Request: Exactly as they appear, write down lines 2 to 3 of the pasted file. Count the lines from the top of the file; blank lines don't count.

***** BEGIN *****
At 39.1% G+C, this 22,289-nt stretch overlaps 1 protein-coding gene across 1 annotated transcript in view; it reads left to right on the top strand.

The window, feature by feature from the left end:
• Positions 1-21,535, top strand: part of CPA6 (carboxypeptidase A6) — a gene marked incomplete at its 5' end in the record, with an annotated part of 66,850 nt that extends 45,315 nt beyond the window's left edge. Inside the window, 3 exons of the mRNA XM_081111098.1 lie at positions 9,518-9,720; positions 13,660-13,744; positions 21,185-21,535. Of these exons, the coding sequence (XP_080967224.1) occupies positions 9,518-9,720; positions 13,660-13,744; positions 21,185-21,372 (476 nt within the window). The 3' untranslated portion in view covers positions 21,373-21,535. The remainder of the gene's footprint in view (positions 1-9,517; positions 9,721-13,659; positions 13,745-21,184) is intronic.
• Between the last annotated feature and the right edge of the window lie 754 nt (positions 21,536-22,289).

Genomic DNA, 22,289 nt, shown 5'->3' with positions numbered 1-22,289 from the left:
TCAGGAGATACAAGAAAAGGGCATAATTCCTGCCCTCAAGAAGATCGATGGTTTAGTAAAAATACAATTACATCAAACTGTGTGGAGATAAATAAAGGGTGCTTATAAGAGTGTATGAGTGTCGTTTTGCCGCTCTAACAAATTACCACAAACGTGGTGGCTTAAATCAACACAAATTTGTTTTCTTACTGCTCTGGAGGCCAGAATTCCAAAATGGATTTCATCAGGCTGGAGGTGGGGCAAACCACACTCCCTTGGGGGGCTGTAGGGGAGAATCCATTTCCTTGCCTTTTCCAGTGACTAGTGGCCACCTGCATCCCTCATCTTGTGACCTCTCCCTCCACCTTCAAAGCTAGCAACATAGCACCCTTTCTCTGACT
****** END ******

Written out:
The window, feature by feature from the left end:
• Positions 1-21,535, top strand: part of CPA6 (carboxypeptidase A6) — a gene marked incomplete at its 5' end in the record, with an annotated part of 66,850 nt that extends 45,315 nt beyond the window's left edge. Inside the window, 3 exons of the mRNA XM_081111098.1 lie at positions 9,518-9,720; positions 13,660-13,744; positions 21,185-21,535. Of these exons, the coding sequence (XP_080967224.1) occupies positions 9,518-9,720; positions 13,660-13,744; positions 21,185-21,372 (476 nt within the window). The 3' untranslated portion in view covers positions 21,373-21,535. The remainder of the gene's footprint in view (positions 1-9,517; positions 9,721-13,659; positions 13,745-21,184) is intronic.